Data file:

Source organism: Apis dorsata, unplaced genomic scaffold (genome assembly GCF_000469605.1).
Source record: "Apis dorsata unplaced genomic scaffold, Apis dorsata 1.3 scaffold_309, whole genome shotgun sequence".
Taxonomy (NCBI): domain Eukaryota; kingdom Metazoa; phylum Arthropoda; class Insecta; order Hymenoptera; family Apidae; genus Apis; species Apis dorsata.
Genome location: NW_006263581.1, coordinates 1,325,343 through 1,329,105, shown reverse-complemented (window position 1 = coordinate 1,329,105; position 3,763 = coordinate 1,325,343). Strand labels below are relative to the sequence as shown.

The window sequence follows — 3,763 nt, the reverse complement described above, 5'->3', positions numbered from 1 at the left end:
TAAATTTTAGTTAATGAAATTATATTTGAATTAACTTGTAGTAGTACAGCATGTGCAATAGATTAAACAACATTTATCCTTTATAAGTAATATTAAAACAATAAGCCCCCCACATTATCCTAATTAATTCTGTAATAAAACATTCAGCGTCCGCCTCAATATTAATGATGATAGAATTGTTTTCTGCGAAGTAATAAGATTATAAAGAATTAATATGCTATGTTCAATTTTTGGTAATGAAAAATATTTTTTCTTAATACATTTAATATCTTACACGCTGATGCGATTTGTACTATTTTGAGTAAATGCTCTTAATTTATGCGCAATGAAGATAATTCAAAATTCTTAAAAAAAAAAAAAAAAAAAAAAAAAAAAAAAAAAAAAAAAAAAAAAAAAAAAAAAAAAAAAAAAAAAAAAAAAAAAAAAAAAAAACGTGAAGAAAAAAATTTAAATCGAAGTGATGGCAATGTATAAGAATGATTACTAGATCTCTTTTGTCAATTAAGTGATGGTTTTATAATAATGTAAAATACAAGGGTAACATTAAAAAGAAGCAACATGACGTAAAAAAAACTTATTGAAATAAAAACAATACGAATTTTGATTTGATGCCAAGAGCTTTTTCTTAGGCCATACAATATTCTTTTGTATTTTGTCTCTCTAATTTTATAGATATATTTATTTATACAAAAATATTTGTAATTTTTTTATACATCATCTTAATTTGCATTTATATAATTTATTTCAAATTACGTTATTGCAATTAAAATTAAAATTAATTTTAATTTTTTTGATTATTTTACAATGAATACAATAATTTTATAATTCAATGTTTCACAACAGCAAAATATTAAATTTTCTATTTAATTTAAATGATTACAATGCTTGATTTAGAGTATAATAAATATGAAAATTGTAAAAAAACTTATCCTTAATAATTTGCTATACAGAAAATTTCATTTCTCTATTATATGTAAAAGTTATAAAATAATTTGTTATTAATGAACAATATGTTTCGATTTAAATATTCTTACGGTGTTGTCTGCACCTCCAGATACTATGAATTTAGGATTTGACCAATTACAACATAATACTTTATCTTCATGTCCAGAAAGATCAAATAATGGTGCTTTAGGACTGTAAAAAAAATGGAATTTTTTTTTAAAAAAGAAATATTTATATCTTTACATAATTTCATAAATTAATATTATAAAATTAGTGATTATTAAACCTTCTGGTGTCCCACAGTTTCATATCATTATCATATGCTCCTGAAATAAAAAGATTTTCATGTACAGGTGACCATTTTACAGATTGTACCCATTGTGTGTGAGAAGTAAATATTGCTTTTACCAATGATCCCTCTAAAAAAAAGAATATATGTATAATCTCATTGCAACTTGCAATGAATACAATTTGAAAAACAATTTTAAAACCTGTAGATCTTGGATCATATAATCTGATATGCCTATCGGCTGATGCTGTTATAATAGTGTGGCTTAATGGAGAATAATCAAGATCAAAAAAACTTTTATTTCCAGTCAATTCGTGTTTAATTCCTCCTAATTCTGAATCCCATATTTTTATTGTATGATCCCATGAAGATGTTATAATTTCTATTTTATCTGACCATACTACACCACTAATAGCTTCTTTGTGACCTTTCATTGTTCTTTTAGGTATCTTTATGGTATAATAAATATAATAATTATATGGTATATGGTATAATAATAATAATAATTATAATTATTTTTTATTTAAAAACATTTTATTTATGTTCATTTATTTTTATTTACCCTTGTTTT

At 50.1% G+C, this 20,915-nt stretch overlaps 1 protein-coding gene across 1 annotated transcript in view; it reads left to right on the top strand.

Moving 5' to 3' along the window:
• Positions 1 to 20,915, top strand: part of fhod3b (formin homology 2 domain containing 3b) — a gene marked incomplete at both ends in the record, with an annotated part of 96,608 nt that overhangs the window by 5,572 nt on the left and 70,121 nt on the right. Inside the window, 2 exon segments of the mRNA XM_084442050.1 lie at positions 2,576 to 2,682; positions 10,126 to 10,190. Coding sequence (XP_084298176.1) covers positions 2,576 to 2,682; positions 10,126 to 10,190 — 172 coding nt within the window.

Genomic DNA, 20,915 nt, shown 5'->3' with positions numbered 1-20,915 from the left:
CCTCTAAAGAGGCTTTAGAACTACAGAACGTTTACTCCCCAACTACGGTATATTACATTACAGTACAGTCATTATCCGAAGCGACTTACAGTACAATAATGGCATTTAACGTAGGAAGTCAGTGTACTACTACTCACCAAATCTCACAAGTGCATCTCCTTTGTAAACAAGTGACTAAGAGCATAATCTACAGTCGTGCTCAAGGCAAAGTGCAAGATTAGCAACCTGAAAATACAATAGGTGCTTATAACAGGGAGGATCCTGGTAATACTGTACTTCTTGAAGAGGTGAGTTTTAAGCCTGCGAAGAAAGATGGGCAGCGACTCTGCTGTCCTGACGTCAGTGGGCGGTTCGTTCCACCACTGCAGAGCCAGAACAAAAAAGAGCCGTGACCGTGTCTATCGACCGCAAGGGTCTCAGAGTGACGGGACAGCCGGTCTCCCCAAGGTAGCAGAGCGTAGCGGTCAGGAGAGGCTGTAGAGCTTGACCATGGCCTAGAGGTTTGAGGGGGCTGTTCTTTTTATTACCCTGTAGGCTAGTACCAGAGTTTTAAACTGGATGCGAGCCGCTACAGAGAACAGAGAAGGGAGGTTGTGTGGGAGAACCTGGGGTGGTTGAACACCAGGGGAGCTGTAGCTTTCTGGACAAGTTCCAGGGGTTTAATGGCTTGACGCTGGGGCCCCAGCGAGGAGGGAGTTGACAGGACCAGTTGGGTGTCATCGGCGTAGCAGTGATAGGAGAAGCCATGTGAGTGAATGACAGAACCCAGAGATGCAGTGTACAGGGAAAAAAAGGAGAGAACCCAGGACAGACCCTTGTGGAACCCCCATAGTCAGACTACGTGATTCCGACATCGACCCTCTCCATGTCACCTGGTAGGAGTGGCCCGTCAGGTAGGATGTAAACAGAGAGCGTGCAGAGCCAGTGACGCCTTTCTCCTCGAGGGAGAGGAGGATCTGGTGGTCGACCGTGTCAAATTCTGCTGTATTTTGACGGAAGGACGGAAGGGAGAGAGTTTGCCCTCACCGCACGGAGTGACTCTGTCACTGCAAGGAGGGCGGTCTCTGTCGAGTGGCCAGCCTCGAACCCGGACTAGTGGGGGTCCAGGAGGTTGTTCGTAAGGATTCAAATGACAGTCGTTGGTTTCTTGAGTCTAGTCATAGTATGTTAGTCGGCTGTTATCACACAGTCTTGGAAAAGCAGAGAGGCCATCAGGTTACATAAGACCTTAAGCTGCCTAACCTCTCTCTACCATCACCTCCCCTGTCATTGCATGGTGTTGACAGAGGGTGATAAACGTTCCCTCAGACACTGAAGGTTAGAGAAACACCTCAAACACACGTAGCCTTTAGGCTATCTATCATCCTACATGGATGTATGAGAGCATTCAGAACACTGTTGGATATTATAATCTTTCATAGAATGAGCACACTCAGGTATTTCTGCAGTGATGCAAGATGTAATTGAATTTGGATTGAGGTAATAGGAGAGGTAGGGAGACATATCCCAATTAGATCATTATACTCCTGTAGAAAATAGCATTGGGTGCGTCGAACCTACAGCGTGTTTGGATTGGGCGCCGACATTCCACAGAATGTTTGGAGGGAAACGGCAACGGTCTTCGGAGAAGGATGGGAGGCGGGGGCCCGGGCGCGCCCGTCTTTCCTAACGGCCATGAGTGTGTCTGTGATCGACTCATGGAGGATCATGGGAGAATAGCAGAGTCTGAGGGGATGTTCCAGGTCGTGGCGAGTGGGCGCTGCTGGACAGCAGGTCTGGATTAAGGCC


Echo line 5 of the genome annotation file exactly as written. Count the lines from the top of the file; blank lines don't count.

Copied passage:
The window sequence follows — 3,763 nt, the reverse complement described above, 5'->3', positions numbered from 1 at the left end: